Kyle




On Wednesday, January 12, 2022, 2:22 PM, Daniel Bourque <deltabourque@...> wrote:

I've never been a real railroader, so I was hoping some of you with more up-close experience with the Southern could help me understand a few operational details about train orders and timetable movements on the Southern. 
  1. For stations/depots where orders were handed to crews en route, was there always a signaling device to tell the crew to either stop or slow and prepare to receive orders? If so, was this usually a semaphore on the Southern? What else might be used?
  2. Would trains on the timetable (and running in accordance with the timetable) also need train orders (Form 19 or Form 31) for their train? The timetable states crews must have a "clearance card," but it doesn't talk specifically about orders.
  3. For branches where the timetable stops mid-branch, would a crew need orders to proceed beyond the last timetable station? 
  4. Would a scheduled train run "extra" beyond the timetable end-point, or would it keep its timetable designation?
  5. For trains that were out-and-backs with 2 train designations in the timetable (one for each direction), when would they change designations for the scenario above where the work goes beyond the last station in the timetable? Once they started working back, or once they were ready to proceed again on the timetable?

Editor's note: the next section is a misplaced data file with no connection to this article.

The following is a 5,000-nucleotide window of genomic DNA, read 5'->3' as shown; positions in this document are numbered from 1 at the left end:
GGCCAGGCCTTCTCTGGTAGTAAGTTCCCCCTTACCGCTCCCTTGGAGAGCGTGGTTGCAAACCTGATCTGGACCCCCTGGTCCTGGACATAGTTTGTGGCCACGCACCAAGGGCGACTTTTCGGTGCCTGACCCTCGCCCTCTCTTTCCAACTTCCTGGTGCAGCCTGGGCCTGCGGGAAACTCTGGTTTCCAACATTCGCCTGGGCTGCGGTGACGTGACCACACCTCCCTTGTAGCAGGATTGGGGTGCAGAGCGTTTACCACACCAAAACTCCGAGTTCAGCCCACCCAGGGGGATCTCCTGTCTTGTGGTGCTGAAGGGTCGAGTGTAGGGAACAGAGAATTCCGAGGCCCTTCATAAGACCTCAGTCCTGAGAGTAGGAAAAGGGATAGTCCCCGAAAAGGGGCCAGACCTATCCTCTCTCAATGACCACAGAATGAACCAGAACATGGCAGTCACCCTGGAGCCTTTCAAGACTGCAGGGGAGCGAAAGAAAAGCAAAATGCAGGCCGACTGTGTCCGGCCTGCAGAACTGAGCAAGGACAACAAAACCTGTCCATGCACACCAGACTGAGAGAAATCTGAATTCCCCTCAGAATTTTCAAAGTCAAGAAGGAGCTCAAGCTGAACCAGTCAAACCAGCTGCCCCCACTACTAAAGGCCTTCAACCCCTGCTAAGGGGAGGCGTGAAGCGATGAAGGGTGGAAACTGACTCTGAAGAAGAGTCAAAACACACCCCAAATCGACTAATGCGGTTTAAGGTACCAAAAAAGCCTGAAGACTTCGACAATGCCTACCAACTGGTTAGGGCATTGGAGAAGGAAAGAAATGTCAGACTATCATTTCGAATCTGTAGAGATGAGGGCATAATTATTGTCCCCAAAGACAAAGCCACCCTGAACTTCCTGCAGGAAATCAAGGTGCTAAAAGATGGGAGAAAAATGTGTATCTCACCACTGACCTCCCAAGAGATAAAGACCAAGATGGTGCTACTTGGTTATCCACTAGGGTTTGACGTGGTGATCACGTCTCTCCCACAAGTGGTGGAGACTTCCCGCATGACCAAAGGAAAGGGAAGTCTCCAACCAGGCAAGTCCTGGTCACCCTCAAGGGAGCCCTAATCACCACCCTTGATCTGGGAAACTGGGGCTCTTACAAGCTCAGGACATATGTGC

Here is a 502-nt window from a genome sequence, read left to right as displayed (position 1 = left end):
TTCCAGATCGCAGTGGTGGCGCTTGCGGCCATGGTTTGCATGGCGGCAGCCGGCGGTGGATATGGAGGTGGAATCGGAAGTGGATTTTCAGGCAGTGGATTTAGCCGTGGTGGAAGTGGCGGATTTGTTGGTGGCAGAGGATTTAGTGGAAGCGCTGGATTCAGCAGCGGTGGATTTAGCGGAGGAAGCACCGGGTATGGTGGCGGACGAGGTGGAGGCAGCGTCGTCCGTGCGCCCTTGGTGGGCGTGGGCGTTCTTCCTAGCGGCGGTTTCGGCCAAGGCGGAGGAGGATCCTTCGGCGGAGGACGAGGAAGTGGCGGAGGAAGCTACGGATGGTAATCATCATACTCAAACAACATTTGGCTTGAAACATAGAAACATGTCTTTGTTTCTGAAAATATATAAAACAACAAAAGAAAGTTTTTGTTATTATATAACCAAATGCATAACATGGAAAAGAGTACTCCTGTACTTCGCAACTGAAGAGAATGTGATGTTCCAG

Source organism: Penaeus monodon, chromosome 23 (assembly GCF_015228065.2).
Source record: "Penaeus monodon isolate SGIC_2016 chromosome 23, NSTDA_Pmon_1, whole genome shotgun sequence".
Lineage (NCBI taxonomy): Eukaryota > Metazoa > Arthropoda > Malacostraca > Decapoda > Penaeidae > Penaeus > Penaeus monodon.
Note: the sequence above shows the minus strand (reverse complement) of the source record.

6. For trains that were out-and-backs, was it common to receive all orders necessary before departing their point of origin, or would they more commonly receive just outbound orders first and then return orders later?
For context, I'm interested in the Southern's St Charles Branch (Virginia coal fields) in the '60s and '70s. The Southern had two trains on the timetable between Andover and St Charles, Southern trains 60/61 over the whole branch (second class, aka St Charles Local), and L&N 825/826 from L&N Jct to St Charles (third class, aka Cumberland Valley Local). Multiple branches ran railroad-west of St Charles and were worked by both trains (or in busier times, a St Charles based mine run that ran extra as far as I can tell). The Southern stationed an operator at St Charles, and I've found multiple pictures of the operator handing orders to both Southern and L&N crews (must have been Form 19s delivered on-the-fly). I'm trying to get a feel for how these orders might have looked and how the Southern handled the trains west of St Charles on the coal branches, especially since the multiple branches would have them running west, then back east, then west again on a different branch, then back east, then finally heading home per the timetable.

If you haven't guessed, yes, I'm trying to model this operation, but I believe this is a much better question for those with knowledge of the real railroad than the modelers list. Thanks for any insight you can provide!

Dan Bourque


Daniel Bourque
 

Carl, Kyle,

 

Thank you so much for this information! It helps me understand much better how things would run.

 

Dan

 

Sent from Mail for Windows

 

From: CARL ARDREY
Sent: Wednesday, January 12, 2022 12:49 PM
To: main@SouthernRailway.groups.io; Daniel Bourque; SouthernRailway@groups.io
Subject: Re: [SouthernRailway] Timetable and Orders Questions

 

 

On 01/12/2022 1:22 PM Daniel Bourque <deltabourque@...> wrote:

 

 

I've never been a real railroader, so I was hoping some of you with more up-close experience with the Southern could help me understand a few operational details about train orders and timetable movements on the Southern.